Last year, Williams-Sonoma announced its intention to implement sustainability and social responsibility goals across its brands, including achieving carbon neutrality and increasing investments in fair trade goods.
Now the company has released an update on those goals with its 2021 impact report. The report details progress on initiatives on several fronts, including sustainability, circularity, ethical production and worker wellbeing across its collection of brands: Williams Sonoma, Pottery Barn, West Elm, Mark and Graham, and Rejuvenation.
Preserving the planet
Sustainability figures prominently in Williams-Sonoma’s goals outlined in the report. While the company has implemented eco-friendly practices such as using FSC-certified catalog paper and wood over the years, it outlined more substantial goals last year. Those goals include 100 percent carbon neutrality in Scope 1 and 2 Emissions by 2025, 50 percent absolute reduction in Scope 1 and 2 Emissions by 2030 and 14 percent absolute reduction in Scope 3 Emissions by 2030.
Initial steps to achieve those goals include designing new stores with energy-efficient systems and LED technology, and retrofitting existing stores with more efficient LED lighting. The company also turned on green power last year at its Georgia distribution facility with plans to add solar power to three additional distribution locations.
“We’re also one of the first home furnishings brands to set a Science-Based Target for reducing emissions across our value chain,” said Laura Alber, president and CEO, Williams-Sonoma. “We’ve decreased our carbon intensity since 2011, and now we’re applying learnings from our own operations to our entire supply chain. Since 2019, when we began tracking our value chain emissions, our carbon intensity has decreased by 24 percent while revenue has grown by 40 percent. Sustainability is core to our business strategy.”
That emission reduction also comes from Williams-Sonoma’s supply chain. The company added Higg Facility Environmental Module scores to its vendor scorecard in 2022, and worked with a subset of vendors to roll out an environmental engagement initiative focused on greenhouse gas emissions. In 2023, it plans to work with phase one vendors on third-party verification of their energy and emissions data. They will set their own goals to reduce manufacturing emissions by 20-50 percent over the next 5–10 years.
Additionally, Pottery Barn made a commitment in January 2021 to plant 3 million trees by 2023 in partnership with the Arbor Day Foundation. Since then, the company has planted 1.5 million trees and doubled its goal to plant 6 million trees by 2023.
On the materials front, Williams-Sonoma exceeded its 50 percent responsibly sourced wood goal one year early, with more than 60 percent in 2020. As of 2021, 94 percent of the company’s cotton is responsibly sourced, with a remaining 3 percent in transition, 2 percent not going forward and 1 percent being confirmed. In the coming years, the company remains committed to maintaining 100 percent responsibly sourced cotton across its brands.
Ethical production and worker equity have been a major focus for Williams-Sonoma over the past few years, as well. The company conducted a supply chain risk assessment to get a better idea of country- and product-level human rights risks, which led to changing their audit protocol. For instance, select low-risk suppliers were eligible to submit industry-leading equivalency reports rather than conducting third-party audits.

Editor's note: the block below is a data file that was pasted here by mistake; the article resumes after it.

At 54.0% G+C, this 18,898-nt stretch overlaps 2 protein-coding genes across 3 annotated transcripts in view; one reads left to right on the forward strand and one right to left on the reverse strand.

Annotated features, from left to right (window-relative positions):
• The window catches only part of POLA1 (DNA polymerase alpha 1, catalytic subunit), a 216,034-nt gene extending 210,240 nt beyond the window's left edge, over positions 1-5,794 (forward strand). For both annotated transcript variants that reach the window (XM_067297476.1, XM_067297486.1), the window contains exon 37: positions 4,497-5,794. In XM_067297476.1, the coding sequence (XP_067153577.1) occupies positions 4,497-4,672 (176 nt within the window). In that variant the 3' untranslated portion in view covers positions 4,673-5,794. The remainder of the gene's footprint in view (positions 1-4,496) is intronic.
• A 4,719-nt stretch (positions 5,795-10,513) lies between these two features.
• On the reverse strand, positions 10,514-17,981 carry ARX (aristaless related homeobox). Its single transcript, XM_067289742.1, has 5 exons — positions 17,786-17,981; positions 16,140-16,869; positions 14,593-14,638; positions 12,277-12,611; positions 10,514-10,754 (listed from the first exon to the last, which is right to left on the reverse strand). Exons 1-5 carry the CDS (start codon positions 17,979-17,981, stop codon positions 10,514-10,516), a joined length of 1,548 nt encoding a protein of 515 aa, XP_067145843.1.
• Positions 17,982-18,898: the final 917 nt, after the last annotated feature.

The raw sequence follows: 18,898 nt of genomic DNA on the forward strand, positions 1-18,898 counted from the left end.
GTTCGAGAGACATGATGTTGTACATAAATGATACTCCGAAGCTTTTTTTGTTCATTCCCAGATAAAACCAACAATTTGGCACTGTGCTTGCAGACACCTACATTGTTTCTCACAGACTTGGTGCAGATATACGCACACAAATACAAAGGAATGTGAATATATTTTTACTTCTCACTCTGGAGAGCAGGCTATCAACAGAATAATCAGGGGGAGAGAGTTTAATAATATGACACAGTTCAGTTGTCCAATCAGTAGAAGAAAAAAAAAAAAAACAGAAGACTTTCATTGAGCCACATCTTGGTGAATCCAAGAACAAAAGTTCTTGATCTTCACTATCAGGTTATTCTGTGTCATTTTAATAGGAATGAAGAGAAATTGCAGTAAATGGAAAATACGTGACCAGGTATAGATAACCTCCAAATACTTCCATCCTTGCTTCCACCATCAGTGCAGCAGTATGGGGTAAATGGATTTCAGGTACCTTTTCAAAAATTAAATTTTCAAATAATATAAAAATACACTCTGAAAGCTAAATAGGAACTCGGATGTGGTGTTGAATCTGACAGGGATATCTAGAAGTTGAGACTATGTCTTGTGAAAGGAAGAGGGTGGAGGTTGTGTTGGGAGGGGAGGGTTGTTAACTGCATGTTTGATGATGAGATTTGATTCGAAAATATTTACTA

Addressing worker needs also has been a focus, with implementation of health and safety training courses at 27 factories with 16 more to be added. Williams-Sonoma also raised its minimum wage to $15 per hour for U.S.-based hourly associates across the company.
Preserving cultural and craft traditions plays a major role in Williams-Sonoma’s priorities, as well. The company partnered with V-Weave, an ethical rug weaving workshop in India that participates in the company’s social compliance audits, uses responsibly sourced materials and is Nest Certified for Ethical Handicraft. The company committed to an additional $50 million in Nest-certified products by 2025, and an additional $10 million in fair-trade premiums by 2025.
Respect for cultural traditions fuels Williams-Sonoma’s diversity and inclusion efforts, as well. In 2020, the company created an Equity Action Plan to drive positive change and fight against racial injustice. In the past year, improvements have been made through partnering with organizations advancing racial justice; launching a Disability, Education & Advocacy Network (DEAN); and supporting diversity, equity and inclusion education for 9,000-plus associates over 18 months. West Elm reached 22 percent Black-owned local brand assortment and Pottery Barn launched a Black Artists + Designers Guild (BADG) collection. And the company saw year-over-year improvement in the diversity of new hires.
Williams-Sonoma also joined forces with the Tent Partnership for Refugees, a coalition of more than 250 companies around the world committed to integrating refugees into their host communities. As part of that, the company’s Rejuvenation factory in Portland, Ore., employs a diverse population of refugees and immigrants—60 percent of the factory’s workforce.
As Williams-Sonoma continues to work toward its goals, be they sustainability, ethical sourcing or employee enrichment, it points to the progress made as an indication of all the improvements still to come.
“We stand out in our industry for meeting and exceeding ambitious goals. Like any company, we’ve had setbacks, but they’re far outnumbered by our successes,” Alber said. “As changes accelerate, we’re building on decades of progress in sustainability and social impact. We’re creating a resilient future not just for our company, but for our people and our planet.”